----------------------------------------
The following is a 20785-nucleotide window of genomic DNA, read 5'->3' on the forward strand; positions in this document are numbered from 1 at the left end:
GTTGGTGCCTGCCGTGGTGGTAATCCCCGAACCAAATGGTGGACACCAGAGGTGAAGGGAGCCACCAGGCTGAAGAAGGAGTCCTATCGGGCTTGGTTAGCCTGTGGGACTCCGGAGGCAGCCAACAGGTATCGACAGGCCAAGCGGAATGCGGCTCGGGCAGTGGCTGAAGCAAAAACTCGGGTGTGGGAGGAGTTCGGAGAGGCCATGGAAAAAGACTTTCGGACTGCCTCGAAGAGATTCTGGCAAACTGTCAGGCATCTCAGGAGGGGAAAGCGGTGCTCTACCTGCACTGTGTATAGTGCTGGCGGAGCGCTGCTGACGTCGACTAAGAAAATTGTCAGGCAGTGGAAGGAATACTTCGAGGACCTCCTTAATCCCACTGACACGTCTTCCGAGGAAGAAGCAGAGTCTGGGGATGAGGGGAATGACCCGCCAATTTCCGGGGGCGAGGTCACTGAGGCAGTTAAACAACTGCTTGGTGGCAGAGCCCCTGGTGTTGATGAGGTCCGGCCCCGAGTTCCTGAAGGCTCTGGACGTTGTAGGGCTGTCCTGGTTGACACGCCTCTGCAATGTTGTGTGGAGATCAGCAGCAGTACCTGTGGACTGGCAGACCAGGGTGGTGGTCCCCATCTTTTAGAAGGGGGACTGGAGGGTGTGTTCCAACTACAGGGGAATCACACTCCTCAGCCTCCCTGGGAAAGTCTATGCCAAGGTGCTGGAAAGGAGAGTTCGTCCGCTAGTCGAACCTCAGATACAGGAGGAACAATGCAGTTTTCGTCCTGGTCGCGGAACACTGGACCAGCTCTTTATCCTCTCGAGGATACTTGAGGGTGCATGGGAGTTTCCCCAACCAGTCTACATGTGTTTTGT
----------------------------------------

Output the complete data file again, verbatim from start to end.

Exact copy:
The following is a 20785-nucleotide window of genomic DNA, read 5'->3' on the forward strand; positions in this document are numbered from 1 at the left end:
GTTGGTGCCTGCCGTGGTGGTAATCCCCGAACCAAATGGTGGACACCAGAGGTGAAGGGAGCCACCAGGCTGAAGAAGGAGTCCTATCGGGCTTGGTTAGCCTGTGGGACTCCGGAGGCAGCCAACAGGTATCGACAGGCCAAGCGGAATGCGGCTCGGGCAGTGGCTGAAGCAAAAACTCGGGTGTGGGAGGAGTTCGGAGAGGCCATGGAAAAAGACTTTCGGACTGCCTCGAAGAGATTCTGGCAAACTGTCAGGCATCTCAGGAGGGGAAAGCGGTGCTCTACCTGCACTGTGTATAGTGCTGGCGGAGCGCTGCTGACGTCGACTAAGAAAATTGTCAGGCAGTGGAAGGAATACTTCGAGGACCTCCTTAATCCCACTGACACGTCTTCCGAGGAAGAAGCAGAGTCTGGGGATGAGGGGAATGACCCGCCAATTTCCGGGGGCGAGGTCACTGAGGCAGTTAAACAACTGCTTGGTGGCAGAGCCCCTGGTGTTGATGAGGTCCGGCCCCGAGTTCCTGAAGGCTCTGGACGTTGTAGGGCTGTCCTGGTTGACACGCCTCTGCAATGTTGTGTGGAGATCAGCAGCAGTACCTGTGGACTGGCAGACCAGGGTGGTGGTCCCCATCTTTTAGAAGGGGGACTGGAGGGTGTGTTCCAACTACAGGGGAATCACACTCCTCAGCCTCCCTGGGAAAGTCTATGCCAAGGTGCTGGAAAGGAGAGTTCGTCCGCTAGTCGAACCTCAGATACAGGAGGAACAATGCAGTTTTCGTCCTGGTCGCGGAACACTGGACCAGCTCTTTATCCTCTCGAGGATACTTGAGGGTGCATGGGAGTTTCCCCAACCAGTCTACATGTGTTTTGT